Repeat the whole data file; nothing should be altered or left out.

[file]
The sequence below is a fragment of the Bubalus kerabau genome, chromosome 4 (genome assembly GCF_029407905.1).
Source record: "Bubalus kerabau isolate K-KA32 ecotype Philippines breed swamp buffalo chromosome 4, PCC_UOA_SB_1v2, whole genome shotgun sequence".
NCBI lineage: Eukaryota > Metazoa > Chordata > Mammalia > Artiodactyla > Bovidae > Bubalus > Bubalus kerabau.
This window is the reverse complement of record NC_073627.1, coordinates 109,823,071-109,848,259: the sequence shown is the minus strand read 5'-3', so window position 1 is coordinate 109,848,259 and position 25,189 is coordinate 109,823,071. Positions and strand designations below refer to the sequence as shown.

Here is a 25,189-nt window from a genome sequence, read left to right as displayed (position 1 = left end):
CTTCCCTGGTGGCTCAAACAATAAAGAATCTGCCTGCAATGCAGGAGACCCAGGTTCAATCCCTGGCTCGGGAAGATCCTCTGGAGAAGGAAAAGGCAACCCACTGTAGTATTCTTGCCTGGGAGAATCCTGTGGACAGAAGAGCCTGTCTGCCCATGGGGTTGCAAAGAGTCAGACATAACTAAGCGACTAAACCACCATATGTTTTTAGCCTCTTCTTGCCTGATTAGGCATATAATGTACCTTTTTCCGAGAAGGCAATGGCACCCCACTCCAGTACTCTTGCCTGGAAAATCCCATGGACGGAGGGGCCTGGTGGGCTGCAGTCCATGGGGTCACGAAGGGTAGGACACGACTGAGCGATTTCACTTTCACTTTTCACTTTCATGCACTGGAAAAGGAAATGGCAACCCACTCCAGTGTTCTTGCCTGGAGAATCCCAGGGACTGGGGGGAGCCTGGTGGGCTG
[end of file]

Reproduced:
The sequence below is a fragment of the Bubalus kerabau genome, chromosome 4 (genome assembly GCF_029407905.1).
Source record: "Bubalus kerabau isolate K-KA32 ecotype Philippines breed swamp buffalo chromosome 4, PCC_UOA_SB_1v2, whole genome shotgun sequence".
NCBI lineage: Eukaryota > Metazoa > Chordata > Mammalia > Artiodactyla > Bovidae > Bubalus > Bubalus kerabau.
This window is the reverse complement of record NC_073627.1, coordinates 109,823,071-109,848,259: the sequence shown is the minus strand read 5'-3', so window position 1 is coordinate 109,848,259 and position 25,189 is coordinate 109,823,071. Positions and strand designations below refer to the sequence as shown.

Here is a 25,189-nt window from a genome sequence, read left to right as displayed (position 1 = left end):
CTTCCCTGGTGGCTCAAACAATAAAGAATCTGCCTGCAATGCAGGAGACCCAGGTTCAATCCCTGGCTCGGGAAGATCCTCTGGAGAAGGAAAAGGCAACCCACTGTAGTATTCTTGCCTGGGAGAATCCTGTGGACAGAAGAGCCTGTCTGCCCATGGGGTTGCAAAGAGTCAGACATAACTAAGCGACTAAACCACCATATGTTTTTAGCCTCTTCTTGCCTGATTAGGCATATAATGTACCTTTTTCCGAGAAGGCAATGGCACCCCACTCCAGTACTCTTGCCTGGAAAATCCCATGGACGGAGGGGCCTGGTGGGCTGCAGTCCATGGGGTCACGAAGGGTAGGACACGACTGAGCGATTTCACTTTCACTTTTCACTTTCATGCACTGGAAAAGGAAATGGCAACCCACTCCAGTGTTCTTGCCTGGAGAATCCCAGGGACTGGGGGGAGCCTGGTGGGCTG